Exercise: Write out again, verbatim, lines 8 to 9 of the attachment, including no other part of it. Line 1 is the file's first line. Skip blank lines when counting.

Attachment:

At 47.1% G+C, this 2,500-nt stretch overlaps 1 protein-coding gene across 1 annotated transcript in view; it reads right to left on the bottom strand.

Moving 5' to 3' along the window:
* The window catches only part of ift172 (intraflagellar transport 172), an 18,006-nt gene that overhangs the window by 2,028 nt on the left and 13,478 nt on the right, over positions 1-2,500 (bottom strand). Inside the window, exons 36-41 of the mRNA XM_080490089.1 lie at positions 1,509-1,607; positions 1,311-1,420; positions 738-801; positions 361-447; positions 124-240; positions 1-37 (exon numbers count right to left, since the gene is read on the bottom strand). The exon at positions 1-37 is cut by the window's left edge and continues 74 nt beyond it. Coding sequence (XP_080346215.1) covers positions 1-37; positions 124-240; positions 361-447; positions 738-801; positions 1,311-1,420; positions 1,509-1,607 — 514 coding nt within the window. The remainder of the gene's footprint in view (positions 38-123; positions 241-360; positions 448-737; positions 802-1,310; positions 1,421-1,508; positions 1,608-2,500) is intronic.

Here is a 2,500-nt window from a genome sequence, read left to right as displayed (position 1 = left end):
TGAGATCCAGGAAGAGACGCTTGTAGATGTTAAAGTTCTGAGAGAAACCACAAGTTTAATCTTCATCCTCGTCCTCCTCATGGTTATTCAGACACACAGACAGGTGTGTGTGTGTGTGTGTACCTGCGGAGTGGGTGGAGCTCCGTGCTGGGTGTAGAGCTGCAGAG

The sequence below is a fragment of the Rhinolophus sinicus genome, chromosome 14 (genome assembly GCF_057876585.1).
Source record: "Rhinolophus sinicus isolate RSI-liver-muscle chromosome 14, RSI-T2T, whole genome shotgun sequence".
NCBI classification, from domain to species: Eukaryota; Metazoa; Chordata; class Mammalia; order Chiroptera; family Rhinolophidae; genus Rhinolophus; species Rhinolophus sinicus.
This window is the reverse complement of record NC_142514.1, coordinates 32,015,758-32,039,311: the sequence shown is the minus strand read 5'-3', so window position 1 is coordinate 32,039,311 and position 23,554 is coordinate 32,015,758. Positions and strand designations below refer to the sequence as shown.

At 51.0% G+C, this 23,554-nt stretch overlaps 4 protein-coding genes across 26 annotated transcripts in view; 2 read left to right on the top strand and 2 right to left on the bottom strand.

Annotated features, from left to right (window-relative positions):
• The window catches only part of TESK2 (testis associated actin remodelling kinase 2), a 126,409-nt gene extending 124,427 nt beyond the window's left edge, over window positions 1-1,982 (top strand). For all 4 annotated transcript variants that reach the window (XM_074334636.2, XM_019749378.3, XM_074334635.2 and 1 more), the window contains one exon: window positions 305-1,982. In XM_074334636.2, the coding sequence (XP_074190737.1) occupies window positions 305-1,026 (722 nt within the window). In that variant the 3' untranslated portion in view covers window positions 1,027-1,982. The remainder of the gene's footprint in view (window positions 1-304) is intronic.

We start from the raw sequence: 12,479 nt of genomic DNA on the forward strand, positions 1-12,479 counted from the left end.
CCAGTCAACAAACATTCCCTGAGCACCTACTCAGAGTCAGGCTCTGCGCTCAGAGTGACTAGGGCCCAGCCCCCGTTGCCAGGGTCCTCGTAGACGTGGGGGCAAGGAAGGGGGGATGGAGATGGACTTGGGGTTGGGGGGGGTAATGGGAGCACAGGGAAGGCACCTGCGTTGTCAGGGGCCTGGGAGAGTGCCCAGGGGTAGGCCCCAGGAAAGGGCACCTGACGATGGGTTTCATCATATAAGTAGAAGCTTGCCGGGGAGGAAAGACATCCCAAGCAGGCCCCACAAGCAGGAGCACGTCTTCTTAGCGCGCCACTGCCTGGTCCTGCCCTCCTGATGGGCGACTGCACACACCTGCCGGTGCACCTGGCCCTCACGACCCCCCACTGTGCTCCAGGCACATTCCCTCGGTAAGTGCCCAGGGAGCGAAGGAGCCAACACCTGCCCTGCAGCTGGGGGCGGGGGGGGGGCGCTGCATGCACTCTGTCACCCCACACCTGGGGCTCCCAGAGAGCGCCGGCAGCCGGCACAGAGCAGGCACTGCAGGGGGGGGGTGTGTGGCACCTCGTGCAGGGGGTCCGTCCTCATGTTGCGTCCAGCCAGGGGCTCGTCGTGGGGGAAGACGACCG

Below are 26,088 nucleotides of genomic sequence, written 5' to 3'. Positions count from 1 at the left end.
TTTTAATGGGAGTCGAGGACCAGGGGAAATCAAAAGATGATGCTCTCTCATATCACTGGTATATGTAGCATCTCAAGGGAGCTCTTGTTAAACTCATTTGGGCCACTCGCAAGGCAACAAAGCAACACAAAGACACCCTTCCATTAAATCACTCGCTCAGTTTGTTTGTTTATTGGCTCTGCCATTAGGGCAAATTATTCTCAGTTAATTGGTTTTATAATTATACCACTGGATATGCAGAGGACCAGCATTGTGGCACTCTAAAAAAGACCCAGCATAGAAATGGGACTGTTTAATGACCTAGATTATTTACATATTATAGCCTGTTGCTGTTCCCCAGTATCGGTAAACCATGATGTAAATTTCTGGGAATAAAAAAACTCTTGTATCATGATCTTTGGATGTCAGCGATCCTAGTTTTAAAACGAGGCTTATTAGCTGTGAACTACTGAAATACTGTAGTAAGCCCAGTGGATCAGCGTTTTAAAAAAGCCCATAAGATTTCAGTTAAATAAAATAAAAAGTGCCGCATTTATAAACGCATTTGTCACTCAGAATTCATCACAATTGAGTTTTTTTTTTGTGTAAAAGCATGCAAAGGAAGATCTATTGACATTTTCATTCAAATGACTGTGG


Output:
NCBI classification, from domain to species: Eukaryota; Metazoa; Chordata; class Mammalia; order Chiroptera; family Rhinolophidae; genus Rhinolophus; species Rhinolophus sinicus.
This window is the reverse complement of record NC_142514.1, coordinates 32,015,758-32,039,311: the sequence shown is the minus strand read 5'-3', so window position 1 is coordinate 32,039,311 and position 23,554 is coordinate 32,015,758. Positions and strand designations below refer to the sequence as shown.